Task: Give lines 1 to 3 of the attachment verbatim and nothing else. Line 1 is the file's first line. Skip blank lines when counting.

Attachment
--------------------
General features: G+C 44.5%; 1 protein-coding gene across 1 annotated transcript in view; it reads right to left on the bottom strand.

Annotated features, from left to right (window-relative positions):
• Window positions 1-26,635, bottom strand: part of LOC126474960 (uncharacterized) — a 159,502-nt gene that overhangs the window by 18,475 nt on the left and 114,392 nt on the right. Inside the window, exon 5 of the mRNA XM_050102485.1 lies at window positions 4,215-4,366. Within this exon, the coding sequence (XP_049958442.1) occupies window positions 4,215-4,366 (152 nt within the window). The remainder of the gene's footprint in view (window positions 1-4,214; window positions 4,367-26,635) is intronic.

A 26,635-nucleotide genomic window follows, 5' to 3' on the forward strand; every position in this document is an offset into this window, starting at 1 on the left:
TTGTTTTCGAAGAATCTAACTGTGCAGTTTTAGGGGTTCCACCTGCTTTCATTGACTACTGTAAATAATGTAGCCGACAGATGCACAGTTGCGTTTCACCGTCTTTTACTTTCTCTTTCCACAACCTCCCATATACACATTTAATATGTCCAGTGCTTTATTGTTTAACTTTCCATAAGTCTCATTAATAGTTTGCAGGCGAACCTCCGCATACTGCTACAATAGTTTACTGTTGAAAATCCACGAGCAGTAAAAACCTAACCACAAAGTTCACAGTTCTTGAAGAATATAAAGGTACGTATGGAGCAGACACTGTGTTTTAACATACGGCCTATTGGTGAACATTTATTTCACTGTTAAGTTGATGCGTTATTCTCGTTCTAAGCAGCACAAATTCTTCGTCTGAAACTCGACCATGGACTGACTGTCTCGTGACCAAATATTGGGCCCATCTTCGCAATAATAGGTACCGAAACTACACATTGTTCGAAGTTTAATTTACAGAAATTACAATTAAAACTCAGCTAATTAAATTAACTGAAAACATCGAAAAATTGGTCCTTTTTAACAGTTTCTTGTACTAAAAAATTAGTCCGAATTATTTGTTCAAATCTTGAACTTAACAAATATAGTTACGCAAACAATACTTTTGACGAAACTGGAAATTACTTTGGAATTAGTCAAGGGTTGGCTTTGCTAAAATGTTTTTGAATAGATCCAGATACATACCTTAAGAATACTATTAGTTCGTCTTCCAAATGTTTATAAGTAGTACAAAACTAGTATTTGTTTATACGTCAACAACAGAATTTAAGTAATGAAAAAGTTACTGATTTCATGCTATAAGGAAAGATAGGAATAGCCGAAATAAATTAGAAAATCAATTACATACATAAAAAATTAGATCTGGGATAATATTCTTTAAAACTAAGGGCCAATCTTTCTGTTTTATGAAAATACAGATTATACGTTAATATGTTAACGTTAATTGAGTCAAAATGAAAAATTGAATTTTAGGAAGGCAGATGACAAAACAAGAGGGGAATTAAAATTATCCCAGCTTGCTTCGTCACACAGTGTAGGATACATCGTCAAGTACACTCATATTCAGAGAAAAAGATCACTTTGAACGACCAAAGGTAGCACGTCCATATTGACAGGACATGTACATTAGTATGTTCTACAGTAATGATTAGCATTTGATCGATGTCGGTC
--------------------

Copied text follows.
General features: G+C 44.5%; 1 protein-coding gene across 1 annotated transcript in view; it reads right to left on the bottom strand.

Annotated features, from left to right (window-relative positions):
• Window positions 1-26,635, bottom strand: part of LOC126474960 (uncharacterized) — a 159,502-nt gene that overhangs the window by 18,475 nt on the left and 114,392 nt on the right. Inside the window, exon 5 of the mRNA XM_050102485.1 lies at window positions 4,215-4,366. Within this exon, the coding sequence (XP_049958442.1) occupies window positions 4,215-4,366 (152 nt within the window). The remainder of the gene's footprint in view (window positions 1-4,214; window positions 4,367-26,635) is intronic.